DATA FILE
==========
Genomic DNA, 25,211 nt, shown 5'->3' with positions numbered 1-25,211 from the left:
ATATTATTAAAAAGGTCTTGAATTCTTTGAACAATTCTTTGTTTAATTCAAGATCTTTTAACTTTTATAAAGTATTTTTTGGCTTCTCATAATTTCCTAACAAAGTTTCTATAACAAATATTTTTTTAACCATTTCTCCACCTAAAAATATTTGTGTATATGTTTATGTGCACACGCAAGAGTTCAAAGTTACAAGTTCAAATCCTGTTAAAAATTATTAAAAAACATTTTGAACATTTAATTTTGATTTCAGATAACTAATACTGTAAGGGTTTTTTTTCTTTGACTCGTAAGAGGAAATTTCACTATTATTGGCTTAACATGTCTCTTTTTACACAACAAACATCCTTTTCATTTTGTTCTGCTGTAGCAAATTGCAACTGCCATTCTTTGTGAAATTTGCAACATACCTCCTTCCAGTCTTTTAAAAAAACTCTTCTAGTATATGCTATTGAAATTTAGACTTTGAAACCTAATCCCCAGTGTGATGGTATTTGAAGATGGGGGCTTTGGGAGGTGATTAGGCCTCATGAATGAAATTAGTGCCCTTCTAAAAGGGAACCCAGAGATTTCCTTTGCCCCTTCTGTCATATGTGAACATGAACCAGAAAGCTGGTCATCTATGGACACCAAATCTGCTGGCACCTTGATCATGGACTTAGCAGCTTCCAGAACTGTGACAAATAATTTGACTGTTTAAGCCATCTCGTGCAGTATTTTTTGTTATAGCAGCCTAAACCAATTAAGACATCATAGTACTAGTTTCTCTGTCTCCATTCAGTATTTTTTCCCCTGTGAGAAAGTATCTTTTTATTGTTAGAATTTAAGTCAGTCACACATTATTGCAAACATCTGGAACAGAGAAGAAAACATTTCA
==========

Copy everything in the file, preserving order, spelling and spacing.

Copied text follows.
Genomic DNA, 25,211 nt, shown 5'->3' with positions numbered 1-25,211 from the left:
ATATTATTAAAAAGGTCTTGAATTCTTTGAACAATTCTTTGTTTAATTCAAGATCTTTTAACTTTTATAAAGTATTTTTTGGCTTCTCATAATTTCCTAACAAAGTTTCTATAACAAATATTTTTTTAACCATTTCTCCACCTAAAAATATTTGTGTATATGTTTATGTGCACACGCAAGAGTTCAAAGTTACAAGTTCAAATCCTGTTAAAAATTATTAAAAAACATTTTGAACATTTAATTTTGATTTCAGATAACTAATACTGTAAGGGTTTTTTTTCTTTGACTCGTAAGAGGAAATTTCACTATTATTGGCTTAACATGTCTCTTTTTACACAACAAACATCCTTTTCATTTTGTTCTGCTGTAGCAAATTGCAACTGCCATTCTTTGTGAAATTTGCAACATACCTCCTTCCAGTCTTTTAAAAAAACTCTTCTAGTATATGCTATTGAAATTTAGACTTTGAAACCTAATCCCCAGTGTGATGGTATTTGAAGATGGGGGCTTTGGGAGGTGATTAGGCCTCATGAATGAAATTAGTGCCCTTCTAAAAGGGAACCCAGAGATTTCCTTTGCCCCTTCTGTCATATGTGAACATGAACCAGAAAGCTGGTCATCTATGGACACCAAATCTGCTGGCACCTTGATCATGGACTTAGCAGCTTCCAGAACTGTGACAAATAATTTGACTGTTTAAGCCATCTCGTGCAGTATTTTTTGTTATAGCAGCCTAAACCAATTAAGACATCATAGTACTAGTTTCTCTGTCTCCATTCAGTATTTTTTCCCCTGTGAGAAAGTATCTTTTTATTGTTAGAATTTAAGTCAGTCACACATTATTGCAAACATCTGGAACAGAGAAGAAAACATTTCA